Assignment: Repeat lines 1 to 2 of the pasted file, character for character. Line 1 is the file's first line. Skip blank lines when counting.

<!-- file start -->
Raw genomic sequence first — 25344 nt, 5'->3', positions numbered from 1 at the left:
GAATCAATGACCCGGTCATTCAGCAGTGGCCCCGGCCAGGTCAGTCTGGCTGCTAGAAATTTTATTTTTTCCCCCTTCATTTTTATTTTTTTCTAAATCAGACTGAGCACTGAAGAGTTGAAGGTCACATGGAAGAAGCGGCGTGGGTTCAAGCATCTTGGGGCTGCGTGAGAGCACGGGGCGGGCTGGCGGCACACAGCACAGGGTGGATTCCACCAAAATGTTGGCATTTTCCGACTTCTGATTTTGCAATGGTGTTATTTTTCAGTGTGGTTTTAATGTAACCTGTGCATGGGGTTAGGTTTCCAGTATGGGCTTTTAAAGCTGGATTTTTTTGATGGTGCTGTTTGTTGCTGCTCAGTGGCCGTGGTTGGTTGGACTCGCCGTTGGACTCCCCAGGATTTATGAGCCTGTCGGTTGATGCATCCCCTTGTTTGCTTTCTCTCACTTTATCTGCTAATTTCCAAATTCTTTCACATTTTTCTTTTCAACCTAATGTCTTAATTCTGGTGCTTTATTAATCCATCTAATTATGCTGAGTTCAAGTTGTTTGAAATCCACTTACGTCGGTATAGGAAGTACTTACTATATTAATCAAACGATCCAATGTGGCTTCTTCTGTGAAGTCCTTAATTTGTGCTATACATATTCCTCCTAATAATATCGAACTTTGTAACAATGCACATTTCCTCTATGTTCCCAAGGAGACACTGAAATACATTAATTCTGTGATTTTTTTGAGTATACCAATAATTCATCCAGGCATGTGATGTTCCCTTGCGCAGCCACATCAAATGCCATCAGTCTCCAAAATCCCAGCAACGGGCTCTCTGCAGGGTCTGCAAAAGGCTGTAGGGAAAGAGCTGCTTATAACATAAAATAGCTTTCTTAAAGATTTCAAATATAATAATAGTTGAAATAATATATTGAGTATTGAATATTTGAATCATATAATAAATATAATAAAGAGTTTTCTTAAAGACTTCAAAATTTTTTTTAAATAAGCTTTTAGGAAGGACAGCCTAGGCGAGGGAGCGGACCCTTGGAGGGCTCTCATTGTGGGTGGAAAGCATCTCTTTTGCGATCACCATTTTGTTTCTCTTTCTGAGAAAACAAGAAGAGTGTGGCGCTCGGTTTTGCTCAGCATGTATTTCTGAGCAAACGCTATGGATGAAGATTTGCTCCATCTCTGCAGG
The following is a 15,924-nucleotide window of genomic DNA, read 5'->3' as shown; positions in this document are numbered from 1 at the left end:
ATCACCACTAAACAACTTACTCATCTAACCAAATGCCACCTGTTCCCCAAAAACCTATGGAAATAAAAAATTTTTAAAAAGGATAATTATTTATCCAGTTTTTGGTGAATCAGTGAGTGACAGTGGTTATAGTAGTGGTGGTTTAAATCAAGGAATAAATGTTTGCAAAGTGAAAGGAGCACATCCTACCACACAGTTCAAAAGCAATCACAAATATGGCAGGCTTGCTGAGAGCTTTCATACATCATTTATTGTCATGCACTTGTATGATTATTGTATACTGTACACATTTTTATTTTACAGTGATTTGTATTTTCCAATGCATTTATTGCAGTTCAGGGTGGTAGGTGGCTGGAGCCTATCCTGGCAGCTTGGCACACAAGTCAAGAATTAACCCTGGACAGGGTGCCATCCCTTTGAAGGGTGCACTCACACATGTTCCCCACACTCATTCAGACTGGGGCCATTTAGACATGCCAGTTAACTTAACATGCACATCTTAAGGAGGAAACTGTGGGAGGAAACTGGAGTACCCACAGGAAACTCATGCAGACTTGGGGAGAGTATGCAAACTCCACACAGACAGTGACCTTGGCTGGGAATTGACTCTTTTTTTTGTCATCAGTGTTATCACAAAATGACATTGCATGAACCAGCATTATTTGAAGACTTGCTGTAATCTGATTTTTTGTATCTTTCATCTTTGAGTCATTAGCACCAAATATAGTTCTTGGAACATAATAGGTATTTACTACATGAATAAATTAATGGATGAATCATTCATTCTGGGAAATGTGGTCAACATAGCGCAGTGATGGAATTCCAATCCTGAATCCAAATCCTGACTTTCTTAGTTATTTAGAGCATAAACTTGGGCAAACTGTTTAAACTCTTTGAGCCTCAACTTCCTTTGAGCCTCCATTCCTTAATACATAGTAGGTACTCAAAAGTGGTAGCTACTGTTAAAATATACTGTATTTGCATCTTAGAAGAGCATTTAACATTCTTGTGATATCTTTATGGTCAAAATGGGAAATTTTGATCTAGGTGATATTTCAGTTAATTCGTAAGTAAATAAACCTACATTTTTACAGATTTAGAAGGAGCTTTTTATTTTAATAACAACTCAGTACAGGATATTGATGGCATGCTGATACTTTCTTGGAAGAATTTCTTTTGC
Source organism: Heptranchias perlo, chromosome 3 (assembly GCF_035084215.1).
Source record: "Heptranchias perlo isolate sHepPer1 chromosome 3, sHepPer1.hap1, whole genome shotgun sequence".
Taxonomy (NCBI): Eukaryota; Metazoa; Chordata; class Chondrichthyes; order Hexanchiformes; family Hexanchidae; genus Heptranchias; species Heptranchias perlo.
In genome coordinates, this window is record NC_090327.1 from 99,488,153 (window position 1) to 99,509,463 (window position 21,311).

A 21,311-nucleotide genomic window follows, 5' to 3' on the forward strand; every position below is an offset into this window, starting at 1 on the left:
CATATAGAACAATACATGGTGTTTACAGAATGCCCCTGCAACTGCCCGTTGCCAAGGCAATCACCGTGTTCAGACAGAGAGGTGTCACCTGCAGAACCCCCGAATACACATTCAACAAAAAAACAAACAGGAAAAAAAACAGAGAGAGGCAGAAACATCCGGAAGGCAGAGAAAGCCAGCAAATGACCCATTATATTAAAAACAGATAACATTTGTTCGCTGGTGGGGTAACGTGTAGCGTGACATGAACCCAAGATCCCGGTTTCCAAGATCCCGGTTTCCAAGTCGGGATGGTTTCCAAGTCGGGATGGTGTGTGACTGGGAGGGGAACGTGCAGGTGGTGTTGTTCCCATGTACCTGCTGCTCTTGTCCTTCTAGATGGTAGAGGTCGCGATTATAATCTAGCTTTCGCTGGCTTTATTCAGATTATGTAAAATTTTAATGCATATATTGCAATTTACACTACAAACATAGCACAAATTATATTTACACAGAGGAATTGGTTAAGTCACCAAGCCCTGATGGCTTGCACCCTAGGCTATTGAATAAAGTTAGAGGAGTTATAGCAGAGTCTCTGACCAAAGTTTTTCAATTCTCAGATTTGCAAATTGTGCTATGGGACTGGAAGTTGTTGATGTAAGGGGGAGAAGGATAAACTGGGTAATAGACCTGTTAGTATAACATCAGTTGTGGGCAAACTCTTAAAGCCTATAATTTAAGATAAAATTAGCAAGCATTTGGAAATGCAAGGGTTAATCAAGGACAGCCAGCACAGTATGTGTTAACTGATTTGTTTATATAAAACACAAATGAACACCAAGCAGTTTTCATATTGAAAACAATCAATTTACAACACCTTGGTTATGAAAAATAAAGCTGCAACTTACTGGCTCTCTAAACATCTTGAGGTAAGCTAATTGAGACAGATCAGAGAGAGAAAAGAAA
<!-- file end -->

Raw genomic sequence first — 25344 nt, 5'->3', positions numbered from 1 at the left:
GAATCAATGACCCGGTCATTCAGCAGTGGCCCCGGCCAGGTCAGTCTGGCTGCTAGAAATTTTATTTTTTCCCCCTTCATTTTTATTTTTTTCTAAATCAGACTGAGCACTGAAGAGTTGAAGGTCACATGGAAGAAGCGGCGTGGGTTCAAGCATCTTGGGGCTGCGTGAGAGCACGGGGCGGGCTGGCGGCACACAGCACAGGGTGGATTCCACCAAAATGTTGGCATTTTCCGACTTCTGATTTTGCAATGGTGTTATTTTTCAGTGTGGTTTTAATGTAACCTGTGCATGGGGTTAGGTTTCCAGTATGGGCTTTTAAAGCTGGATTTTTTTGATGGTGCTGTTTGTTGCTGCTCAGTGGCCGTGGTTGGTTGGACTCGCCGTTGGACTCCCCAGGATTTATGAGCCTGTCGGTTGATGCATCCCCTTGTTTGCTTTCTCTCACTTTATCTGCTAATTTCCAAATTCTTTCACATTTTTCTTTTCAACCTAATGTCTTAATTCTGGTGCTTTATTAATCCATCTAATTATGCTGAGTTCAAGTTGTTTGAAATCCACTTACGTCGGTATAGGAAGTACTTACTATATTAATCAAACGATCCAATGTGGCTTCTTCTGTGAAGTCCTTAATTTGTGCTATACATATTCCTCCTAATAATATCGAACTTTGTAACAATGCACATTTCCTCTATGTTCCCAAGGAGACACTGAAATACATTAATTCTGTGATTTTTTTGAGTATACCAATAATTCATCCAGGCATGTGATGTTCCCTTGCGCAGCCACATCAAATGCCATCAGTCTCCAAAATCCCAGCAACGGGCTCTCTGCAGGGTCTGCAAAAGGCTGTAGGGAAAGAGCTGCTTATAACATAAAATAGCTTTCTTAAAGATTTCAAATATAATAATAGTTGAAATAATATATTGAGTATTGAATATTTGAATCATATAATAAATATAATAAAGAGTTTTCTTAAAGACTTCAAAATTTTTTTTAAATAAGCTTTTAGGAAGGACAGCCTAGGCGAGGGAGCGGACCCTTGGAGGGCTCTCATTGTGGGTGGAAAGCATCTCTTTTGCGATCACCATTTTGTTTCTCTTTCTGAGAAAACAAGAAGAGTGTGGCGCTCGGTTTTGCTCAGCATGTATTTCTGAGCAAACGCTATGGATGAAGATTTGCTCCATCTCTGCAGG